Zinn Education Project

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Teaching for Change and Rethinking Schools collaborate to bring a people’s history to the classroom.

Central America

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More than four million Central Americans reside in the United States today, yet the lack of resources in most schools on Central American heritage make the rich history and literature of the region invisible. Also missing from the curriculum is the direct connection between U.S. foreign policy and Central American immigration to the United States. […]

Online Bookstore

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Multicultural and social justice books for all ages. From 2005 to April, 2015, Teaching for Change operated one of the best brick and mortar multicultural bookstores on the East Coast at Busboys and Poets (14th & V). For ten years, Teaching for Change drew on its experience in multicultural literature for the classroom and its wide […]

Parent Engagement

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Tellin’ Our Story: How Tellin’ Stories works in school Community Building: Tellin’ Stories creates opportunities for families across race, class, language and cultural boundaries to connect to each other and to their school — often for the first time — through the power of story. In our Story Quilting series, each participant shares a story […]

News

Why I Volunteered at Teaching for Change

laws My name is Andy Grayson and I am a third grade classroom teacher in Alexandria, Virginia. This summer I began volunteering with Teaching for Change, an organization that I became familiar with after attending a district workshop focused on incorporating accurate Central American history into classroom curricula. I attended the workshop in early November, at a time when I was beginning to feel distant from my curriculum, as if it was running away and I was chasing after it. Read more.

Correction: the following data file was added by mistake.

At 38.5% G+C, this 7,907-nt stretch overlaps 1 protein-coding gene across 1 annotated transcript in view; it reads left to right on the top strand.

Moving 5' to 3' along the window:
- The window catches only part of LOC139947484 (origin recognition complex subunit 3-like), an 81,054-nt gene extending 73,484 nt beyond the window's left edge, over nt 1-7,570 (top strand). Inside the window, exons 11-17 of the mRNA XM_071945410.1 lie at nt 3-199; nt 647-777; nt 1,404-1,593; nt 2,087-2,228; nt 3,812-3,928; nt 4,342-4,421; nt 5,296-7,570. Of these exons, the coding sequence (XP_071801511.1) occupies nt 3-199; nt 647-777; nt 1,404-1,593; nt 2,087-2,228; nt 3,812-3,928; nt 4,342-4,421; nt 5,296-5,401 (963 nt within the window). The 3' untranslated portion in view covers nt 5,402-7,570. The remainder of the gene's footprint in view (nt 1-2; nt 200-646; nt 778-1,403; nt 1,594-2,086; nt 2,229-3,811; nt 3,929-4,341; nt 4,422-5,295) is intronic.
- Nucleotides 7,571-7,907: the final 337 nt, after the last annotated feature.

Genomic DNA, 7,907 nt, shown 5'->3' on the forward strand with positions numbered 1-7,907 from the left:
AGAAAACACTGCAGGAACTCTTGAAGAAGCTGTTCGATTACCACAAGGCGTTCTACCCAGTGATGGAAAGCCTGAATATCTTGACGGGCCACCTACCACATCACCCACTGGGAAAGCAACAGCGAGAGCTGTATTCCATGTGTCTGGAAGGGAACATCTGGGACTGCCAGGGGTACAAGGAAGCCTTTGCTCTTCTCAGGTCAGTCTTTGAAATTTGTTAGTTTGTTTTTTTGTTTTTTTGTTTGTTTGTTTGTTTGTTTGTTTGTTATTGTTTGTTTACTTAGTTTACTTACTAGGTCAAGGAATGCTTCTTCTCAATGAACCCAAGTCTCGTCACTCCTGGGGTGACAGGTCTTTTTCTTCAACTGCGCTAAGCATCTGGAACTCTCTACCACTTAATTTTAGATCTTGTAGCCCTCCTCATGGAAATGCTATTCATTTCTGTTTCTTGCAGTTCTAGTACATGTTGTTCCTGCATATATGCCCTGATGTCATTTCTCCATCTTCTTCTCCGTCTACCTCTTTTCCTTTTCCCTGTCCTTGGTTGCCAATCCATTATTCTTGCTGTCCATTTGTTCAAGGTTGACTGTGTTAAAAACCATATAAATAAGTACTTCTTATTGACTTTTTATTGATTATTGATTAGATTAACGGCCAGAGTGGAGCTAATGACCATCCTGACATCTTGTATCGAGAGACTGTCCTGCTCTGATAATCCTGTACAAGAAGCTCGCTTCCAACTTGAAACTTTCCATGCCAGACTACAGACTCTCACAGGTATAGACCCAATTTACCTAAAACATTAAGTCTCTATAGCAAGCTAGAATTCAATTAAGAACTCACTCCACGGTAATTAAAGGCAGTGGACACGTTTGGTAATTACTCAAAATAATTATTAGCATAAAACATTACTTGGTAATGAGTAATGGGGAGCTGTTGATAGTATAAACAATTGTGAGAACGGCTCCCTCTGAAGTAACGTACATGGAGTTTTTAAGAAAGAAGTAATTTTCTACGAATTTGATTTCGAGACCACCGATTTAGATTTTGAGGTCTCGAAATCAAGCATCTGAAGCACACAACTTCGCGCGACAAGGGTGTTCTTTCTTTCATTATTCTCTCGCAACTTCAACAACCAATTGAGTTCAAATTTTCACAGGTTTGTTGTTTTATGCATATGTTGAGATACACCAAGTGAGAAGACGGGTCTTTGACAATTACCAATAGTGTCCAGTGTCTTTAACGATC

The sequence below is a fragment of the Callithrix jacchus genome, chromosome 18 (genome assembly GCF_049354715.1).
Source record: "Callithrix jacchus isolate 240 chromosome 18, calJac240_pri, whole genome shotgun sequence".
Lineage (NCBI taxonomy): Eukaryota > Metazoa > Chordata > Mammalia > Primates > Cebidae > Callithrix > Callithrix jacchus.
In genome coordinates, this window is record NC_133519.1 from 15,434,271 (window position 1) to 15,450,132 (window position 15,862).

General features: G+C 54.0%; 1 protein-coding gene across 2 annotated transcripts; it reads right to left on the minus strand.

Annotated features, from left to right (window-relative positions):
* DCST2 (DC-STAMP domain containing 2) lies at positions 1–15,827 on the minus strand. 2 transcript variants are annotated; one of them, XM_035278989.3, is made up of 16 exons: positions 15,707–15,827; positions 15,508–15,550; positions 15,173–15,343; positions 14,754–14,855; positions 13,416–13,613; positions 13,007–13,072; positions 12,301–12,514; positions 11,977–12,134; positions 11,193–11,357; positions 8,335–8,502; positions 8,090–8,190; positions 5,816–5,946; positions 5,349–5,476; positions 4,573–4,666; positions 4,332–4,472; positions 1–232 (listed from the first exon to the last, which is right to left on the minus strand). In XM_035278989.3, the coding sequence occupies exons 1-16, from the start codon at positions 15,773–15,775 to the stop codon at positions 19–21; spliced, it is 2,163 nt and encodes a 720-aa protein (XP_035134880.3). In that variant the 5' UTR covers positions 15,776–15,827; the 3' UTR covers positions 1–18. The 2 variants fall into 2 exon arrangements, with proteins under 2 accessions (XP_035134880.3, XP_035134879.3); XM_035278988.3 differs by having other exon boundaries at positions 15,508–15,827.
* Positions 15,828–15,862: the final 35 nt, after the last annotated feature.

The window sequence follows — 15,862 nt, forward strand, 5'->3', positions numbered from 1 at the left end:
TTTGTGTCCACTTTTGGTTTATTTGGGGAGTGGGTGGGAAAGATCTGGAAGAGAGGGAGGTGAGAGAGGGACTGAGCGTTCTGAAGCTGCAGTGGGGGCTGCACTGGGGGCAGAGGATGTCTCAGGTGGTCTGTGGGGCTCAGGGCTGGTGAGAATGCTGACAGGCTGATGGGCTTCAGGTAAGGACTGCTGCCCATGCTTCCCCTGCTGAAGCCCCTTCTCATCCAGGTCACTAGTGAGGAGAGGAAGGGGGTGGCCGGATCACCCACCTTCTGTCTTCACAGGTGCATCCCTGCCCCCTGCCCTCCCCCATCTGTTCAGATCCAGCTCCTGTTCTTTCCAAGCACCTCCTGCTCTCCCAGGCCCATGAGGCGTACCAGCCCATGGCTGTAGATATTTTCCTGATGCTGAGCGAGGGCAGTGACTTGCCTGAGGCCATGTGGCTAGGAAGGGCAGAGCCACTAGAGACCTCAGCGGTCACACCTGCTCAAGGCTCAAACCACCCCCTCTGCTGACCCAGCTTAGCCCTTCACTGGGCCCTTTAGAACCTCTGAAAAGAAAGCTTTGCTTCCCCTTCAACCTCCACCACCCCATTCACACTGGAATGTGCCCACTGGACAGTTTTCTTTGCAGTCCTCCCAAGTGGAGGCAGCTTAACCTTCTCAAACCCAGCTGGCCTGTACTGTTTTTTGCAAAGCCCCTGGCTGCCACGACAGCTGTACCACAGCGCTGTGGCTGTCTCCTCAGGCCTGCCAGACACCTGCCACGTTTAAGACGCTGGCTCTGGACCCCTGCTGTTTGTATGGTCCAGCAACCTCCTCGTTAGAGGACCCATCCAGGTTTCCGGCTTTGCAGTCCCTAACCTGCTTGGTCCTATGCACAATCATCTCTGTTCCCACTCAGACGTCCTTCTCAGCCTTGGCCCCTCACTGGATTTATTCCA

History Lesson Sheds Light on Racism Today

laws “The Color Line” lesson by Rethinking Schools editor Bill Bigelow is featured in a Washington Post article called “How American oligarchs created the concept of race to divide and conquer the poor” by Courtland Milloy Jr. The lesson is on colonial laws enacted to create division and inequality based on race. History teacher and Teaching for Change staff member Julian Hipkins III was interviewed for the article. Read more.

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    Support

    Mother-daughter team and second and third generation Washingtonians Leah Imani View Danville and Dr. Jenice L. View have teamed up to pay homage to the city formerly known as Chocolate City. Ten percent of the proceeds from the t-shirts will support Teaching for Change. 

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    Volunteer

    Teaching for Change depends on the support of committed individuals to serve as fellows or volunteers throughout the year. In exchange for their time and expertise, we provide fellows and volunteers with the chance to make a meaningful contribution to social justice education

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Your donation to Teaching for Change (a 501-c-3) is tax-deductible and helps us provide teachers and parents with tools to create schools where students learn to read, write, and change the world.



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